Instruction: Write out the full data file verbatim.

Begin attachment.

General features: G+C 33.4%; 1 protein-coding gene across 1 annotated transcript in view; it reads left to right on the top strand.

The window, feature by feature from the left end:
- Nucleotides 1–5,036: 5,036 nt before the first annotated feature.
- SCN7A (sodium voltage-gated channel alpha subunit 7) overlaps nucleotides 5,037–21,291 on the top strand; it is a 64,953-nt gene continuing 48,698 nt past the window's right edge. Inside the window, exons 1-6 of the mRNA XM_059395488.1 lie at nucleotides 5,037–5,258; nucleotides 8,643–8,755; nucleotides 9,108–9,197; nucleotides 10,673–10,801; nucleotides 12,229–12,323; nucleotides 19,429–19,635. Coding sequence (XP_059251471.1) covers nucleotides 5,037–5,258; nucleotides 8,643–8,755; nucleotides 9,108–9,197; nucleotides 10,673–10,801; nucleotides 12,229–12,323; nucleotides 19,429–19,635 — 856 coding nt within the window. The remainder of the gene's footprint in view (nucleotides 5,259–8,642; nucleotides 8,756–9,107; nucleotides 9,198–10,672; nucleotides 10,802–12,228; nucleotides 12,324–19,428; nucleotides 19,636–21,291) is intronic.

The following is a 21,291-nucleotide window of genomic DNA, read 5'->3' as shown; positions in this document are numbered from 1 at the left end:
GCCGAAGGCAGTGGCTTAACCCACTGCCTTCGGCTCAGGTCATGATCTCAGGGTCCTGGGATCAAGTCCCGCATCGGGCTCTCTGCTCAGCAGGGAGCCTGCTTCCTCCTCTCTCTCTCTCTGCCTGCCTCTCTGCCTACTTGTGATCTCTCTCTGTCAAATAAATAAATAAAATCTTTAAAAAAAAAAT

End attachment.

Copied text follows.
General features: G+C 33.4%; 1 protein-coding gene across 1 annotated transcript in view; it reads left to right on the top strand.

The window, feature by feature from the left end:
- Nucleotides 1–5,036: 5,036 nt before the first annotated feature.
- SCN7A (sodium voltage-gated channel alpha subunit 7) overlaps nucleotides 5,037–21,291 on the top strand; it is a 64,953-nt gene continuing 48,698 nt past the window's right edge. Inside the window, exons 1-6 of the mRNA XM_059395488.1 lie at nucleotides 5,037–5,258; nucleotides 8,643–8,755; nucleotides 9,108–9,197; nucleotides 10,673–10,801; nucleotides 12,229–12,323; nucleotides 19,429–19,635. Coding sequence (XP_059251471.1) covers nucleotides 5,037–5,258; nucleotides 8,643–8,755; nucleotides 9,108–9,197; nucleotides 10,673–10,801; nucleotides 12,229–12,323; nucleotides 19,429–19,635 — 856 coding nt within the window. The remainder of the gene's footprint in view (nucleotides 5,259–8,642; nucleotides 8,756–9,107; nucleotides 9,198–10,672; nucleotides 10,802–12,228; nucleotides 12,324–19,428; nucleotides 19,636–21,291) is intronic.

The following is a 21,291-nucleotide window of genomic DNA, read 5'->3' as shown; positions in this document are numbered from 1 at the left end:
GCCGAAGGCAGTGGCTTAACCCACTGCCTTCGGCTCAGGTCATGATCTCAGGGTCCTGGGATCAAGTCCCGCATCGGGCTCTCTGCTCAGCAGGGAGCCTGCTTCCTCCTCTCTCTCTCTCTGCCTGCCTCTCTGCCTACTTGTGATCTCTCTCTGTCAAATAAATAAATAAAATCTTTAAAAAAAAAAT